We are installing an AdventureWorksLT database so click on Sample. We were not changing the collation and did not enable the Azure Defender for SQL. Click on Review + create.
The deployment process starts. Once it is complete, you can see the Azure SQL Server instance and the Azure SQL database on the All Resources page.
Connect to Azure SQL Server Instance
To connect to the Azure SQL Server instance, we need Server Name, Username, and password. These details are present on the SQL Server resource group page.
Log in to the Azure portal and click on the Azure SQL Server instance named myazuresqlserverdb. The server name and admin login of the Azure SQL Server instance will be on its resource page:
Now, let’s apply the SQL Server Management Studio.
In the Connect to Server window, specify the details:
- The server name should be myazuresqlserverdb.database.windows.net.
- Authentication should be SQL Server Authentication (select it from the drop-down menu).
- Provide the appropriate username and password and click Connect.
A new dialog window will open. There, you should add the firewall rule.
Note: When the IP Address of the workstation/Network used to create Azure SQL Server differs from the IP Address of the computer used to connect to the Azure SQL Server, the dialog window opens. It allows us to add the IP Address of the computer used to connect to the Azure SQL Server.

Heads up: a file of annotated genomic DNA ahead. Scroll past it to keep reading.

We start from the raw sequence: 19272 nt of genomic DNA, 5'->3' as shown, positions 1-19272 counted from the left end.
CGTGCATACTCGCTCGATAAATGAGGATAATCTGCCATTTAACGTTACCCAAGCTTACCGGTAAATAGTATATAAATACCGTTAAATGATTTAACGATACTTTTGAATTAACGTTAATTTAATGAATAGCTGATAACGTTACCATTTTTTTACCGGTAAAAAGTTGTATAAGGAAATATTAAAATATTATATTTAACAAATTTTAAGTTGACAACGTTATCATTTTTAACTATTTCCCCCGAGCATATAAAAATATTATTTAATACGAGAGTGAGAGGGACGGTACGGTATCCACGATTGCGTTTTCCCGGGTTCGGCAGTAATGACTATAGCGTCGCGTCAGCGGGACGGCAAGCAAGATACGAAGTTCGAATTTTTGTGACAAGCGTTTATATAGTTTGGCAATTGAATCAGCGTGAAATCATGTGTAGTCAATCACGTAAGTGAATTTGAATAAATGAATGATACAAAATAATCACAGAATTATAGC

Click Sign In.
Provide the appropriate username and password of the Microsoft account.
Once you are successfully authenticated, you can set the firewall rules. The Firewall Rule dialog box gets enabled. There, you need to provide the desired name, the IP Address, and click OK.
We have successfully connected to the Azure SQL instance. To check the Azure SQL Server version, run the following command in the SSMS query editor:
Use master Go Print @@version
Now, let us create an Azure SQL database.
Create the Azure SQL Database using SQL Server Management Studio
In this section, we’ll explore creating the SQL database with the help of SSMS. Another popular tool for doing the task is dbForge Studio for SQL Server that applies to both SQL Server and SQL Azure. You can use this tool as an alternative.
Here, let us examine creating the Azure SQL Database with the SQL Server Management Studio.
Open SSMS > right-click on Databases > New Database.
The New Database window opens.
Note: The SSMS wizard serving to create and configure a new database is entirely different from the wizard that we use for creating an on-premises database.
Enter the desired database name into the Database Name field:
In the Options section, you can see various options to configure the SQL database. Apply or change them according to your business requirements:
Click OK to create the database. Once it is created, you can view it in the Databases folder in Object Explorer:
Alternatively, you can run the following query to view the database:
select database_id,a.name,b.name,a.create_date,compatibility_level,collation_name from sys.databases a left join sys.server_principals b on a.owner_sid=b.sid
This article demonstrated the ways of configuring an Azure SQL Server instance. Also, it explained how we can connect it using SQL Server Management Studio.Tags: Microsoft Azure, ssms Last modified: September 17, 2021